Home Business & Finance Fighting Poverty Together: Rethinking Strategies for Business, Governments, and Civil Society to Reduce Poverty
Emerging Middle Class
The alleged large and lucrative market at the bottom of the pyramid is a mirage. Fueled by rapid economic growth, the shape of the economic pyramid is changing in many developing countries leading to a rapid emergence of the middle class. Companies seeking new profitable opportunities are much better off targeting this vast new pool of consumers—the fast-growing middle class—in the emerging economies, especially China and India.34
Single-Serve Revolution: A Dud
The most often cited example of BOP success is shampoo sold in single-use sachets to the poor, which is said to have begun a “single-serve revolution” that is sweeping through poor countries, as companies learn to sell small packets of various products such as shampoo, ketchup, tea, coffee, biscuits, and skin cream. “A rapidly evolving approach to encouraging consumption and choice at the BOP is to make unit packages that are small and, therefore, affordable.”35 It is interesting to note that the pioneer of this revolution was CavinKare, an Indian start-up firm that first introduced shampoo in sachets in 1983, and not MNCs with the technological and marketing prowess of, for example, Unilever or Procter & Gamble.
This claim of “affordability” is just marketing lingo. Companies may prefer to sell small packages at lower profit margins to encourage trial, brand sampling, and impulse purchasing. The poor may prefer these small packages because of convenience and managing cash flow. The poor find it difficult to save money due to lack of safe place to keep money and paucity of banking services. The poor may not have the money to buy a bottle of shampoo, but could buy shampoo sachets for occasional use. However, small packages increase consumption by facilitating impulse buying. It is common forpaanwallas (small kiosks selling tobacco and other sundry products) in India to sell single cigarettes, resulting in increased consumption. In Malaysia, samsu (the generic name for cheap liquor) is sold in small bottles of 150 milliliters (5 ounces). It is also possible that a customer might be fooled into thinking the lower price of a smaller package makes it truly cheaper. (It is for this reason—to avoid consumer deception—that products sold in supermarkets in the United States are required to display the per unit price as well as the price per package.) While small packages probably create value by increasing convenience and helping the poor manage cash flow, even that might be debatable. An ACNielsen study on rural markets in India found that for several products the best-selling package size is the same across rural and urban markets.36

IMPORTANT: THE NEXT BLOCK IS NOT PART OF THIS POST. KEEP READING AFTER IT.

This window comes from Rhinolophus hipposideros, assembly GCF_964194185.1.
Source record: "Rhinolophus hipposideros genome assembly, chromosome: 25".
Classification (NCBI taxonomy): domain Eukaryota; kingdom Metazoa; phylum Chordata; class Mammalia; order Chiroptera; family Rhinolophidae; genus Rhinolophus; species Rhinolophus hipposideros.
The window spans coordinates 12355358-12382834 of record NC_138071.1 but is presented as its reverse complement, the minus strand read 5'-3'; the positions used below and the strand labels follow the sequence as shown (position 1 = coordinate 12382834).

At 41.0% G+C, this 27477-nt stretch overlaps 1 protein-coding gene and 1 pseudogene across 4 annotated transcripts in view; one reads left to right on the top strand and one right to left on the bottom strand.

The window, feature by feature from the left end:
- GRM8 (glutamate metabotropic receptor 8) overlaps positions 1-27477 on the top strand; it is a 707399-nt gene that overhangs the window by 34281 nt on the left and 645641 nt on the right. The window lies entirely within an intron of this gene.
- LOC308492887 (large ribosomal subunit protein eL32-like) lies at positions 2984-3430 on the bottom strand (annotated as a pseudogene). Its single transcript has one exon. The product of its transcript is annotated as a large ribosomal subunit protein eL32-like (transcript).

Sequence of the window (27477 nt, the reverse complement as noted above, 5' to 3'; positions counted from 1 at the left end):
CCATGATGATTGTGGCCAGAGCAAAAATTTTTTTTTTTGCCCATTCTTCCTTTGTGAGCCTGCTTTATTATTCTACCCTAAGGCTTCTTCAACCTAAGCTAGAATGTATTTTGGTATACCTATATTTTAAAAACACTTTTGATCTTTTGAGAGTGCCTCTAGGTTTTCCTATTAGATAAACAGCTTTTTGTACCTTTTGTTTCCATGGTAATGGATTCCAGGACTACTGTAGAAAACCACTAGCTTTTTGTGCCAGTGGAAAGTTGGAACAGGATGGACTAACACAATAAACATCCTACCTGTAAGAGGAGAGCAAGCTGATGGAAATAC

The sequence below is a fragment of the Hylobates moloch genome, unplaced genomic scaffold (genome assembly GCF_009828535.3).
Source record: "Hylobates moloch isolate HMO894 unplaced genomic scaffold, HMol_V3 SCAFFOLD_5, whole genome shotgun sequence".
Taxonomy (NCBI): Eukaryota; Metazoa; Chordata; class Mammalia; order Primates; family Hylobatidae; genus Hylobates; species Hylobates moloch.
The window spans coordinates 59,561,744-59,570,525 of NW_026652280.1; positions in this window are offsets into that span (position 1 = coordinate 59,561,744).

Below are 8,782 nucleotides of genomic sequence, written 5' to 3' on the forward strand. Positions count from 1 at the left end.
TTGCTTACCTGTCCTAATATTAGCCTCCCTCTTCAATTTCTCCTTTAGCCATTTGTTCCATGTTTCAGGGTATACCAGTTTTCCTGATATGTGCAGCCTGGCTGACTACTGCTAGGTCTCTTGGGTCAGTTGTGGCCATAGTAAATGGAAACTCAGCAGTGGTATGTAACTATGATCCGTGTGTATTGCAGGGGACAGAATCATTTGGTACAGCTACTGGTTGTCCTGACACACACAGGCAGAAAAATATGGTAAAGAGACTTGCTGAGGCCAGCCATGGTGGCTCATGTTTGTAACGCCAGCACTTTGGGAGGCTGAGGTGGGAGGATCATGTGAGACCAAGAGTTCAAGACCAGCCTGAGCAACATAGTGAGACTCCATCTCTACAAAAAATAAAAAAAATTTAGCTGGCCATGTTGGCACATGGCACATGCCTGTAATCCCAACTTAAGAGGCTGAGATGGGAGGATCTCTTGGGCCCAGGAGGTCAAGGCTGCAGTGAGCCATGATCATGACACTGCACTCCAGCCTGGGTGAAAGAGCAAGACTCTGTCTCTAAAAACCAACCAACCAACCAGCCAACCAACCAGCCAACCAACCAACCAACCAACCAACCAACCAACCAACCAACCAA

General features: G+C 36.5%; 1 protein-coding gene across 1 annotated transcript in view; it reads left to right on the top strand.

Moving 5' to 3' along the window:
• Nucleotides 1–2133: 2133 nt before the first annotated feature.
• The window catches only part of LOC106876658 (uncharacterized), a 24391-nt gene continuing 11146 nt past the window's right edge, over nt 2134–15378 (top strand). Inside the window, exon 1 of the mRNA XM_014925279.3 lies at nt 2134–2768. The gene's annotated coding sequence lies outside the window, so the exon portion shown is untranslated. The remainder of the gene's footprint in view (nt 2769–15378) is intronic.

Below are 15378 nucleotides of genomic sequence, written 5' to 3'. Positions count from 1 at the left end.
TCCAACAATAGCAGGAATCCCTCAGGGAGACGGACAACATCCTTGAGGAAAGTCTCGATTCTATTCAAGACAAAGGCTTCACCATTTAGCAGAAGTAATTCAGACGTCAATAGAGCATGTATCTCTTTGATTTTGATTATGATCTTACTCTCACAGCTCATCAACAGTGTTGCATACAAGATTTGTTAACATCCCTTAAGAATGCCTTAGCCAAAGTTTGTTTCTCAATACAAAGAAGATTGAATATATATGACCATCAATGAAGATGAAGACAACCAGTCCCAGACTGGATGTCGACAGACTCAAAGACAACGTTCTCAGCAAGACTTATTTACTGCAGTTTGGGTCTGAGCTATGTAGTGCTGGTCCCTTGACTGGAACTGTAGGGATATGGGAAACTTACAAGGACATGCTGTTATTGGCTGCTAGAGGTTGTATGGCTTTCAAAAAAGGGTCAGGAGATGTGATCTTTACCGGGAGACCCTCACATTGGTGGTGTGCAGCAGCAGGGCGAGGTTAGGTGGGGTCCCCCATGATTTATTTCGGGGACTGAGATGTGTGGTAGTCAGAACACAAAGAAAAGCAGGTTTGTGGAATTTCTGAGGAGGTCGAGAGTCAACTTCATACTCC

Whether or not they create any value for the poor, single-use packages do not increase affordability. The only way to increase real affordability is to reduce the price per use. HUL sells Annapurna salt in a small package size to target the BOP market, but at exactly the same price per kilogram as for larger packages. (Recall that Annapurna salt sells at a 275 percent price premium to unbranded salt.) As a result, small packages of Annapurna “have been slow to penetrate mass markets, although they have been successful in surprise niche markets, such as college students living in hostels.”37
Companies need to reduce costs to make their products affordable to the poor. Larger packages usually lead to lower production and distribution costs per unit, which is why the per-unit price is usually lower for larger, economy-sized packages. In reality, single-use packages for most products are usually sold at a premium price. “In Mexico City, for instance, a full-size bottle of Head & Shoulders dandruff shampoo that lasts roughly 70 shampoos costs half as much, per ounce, as a single-use sachet.”38
Prahalad states that “the entrepreneurial private sector has created a large market at the BOP; the penetration of shampoo in India is about 90 percent.”39 Although he recognizes the negative impact of the proliferation of single-serve packages on the environment, he then optimistically dismisses the problem by arguing that MNCs have both the incentives and resources to solve the environmental problem. Yet it has been almost thirty years since the first introduction of shampoo in sachets, and companies have not yet solved the environmental problem caused by plastic packaging. In fact, most single-serve packages are made from fused, multilayered, metalized polymer material that is impossible to recycle. This problem is exacerbated in poor villages and slums where trash collection facilities are grossly inadequate or nonexistent. A visit to any Indian village or town confirms the severity of the environmental problem.
During a recent visit to several villages in the Indian state of Rajasthan, it was obvious that single-serve packages are very common in the kirana shops (small kiosks selling general merchandise). Indeed, the single most common product category in single-use packages was chewing tobacco. This does not make chewing tobacco any more affordable, but it probably does increase the consumption to the detriment of the poor.
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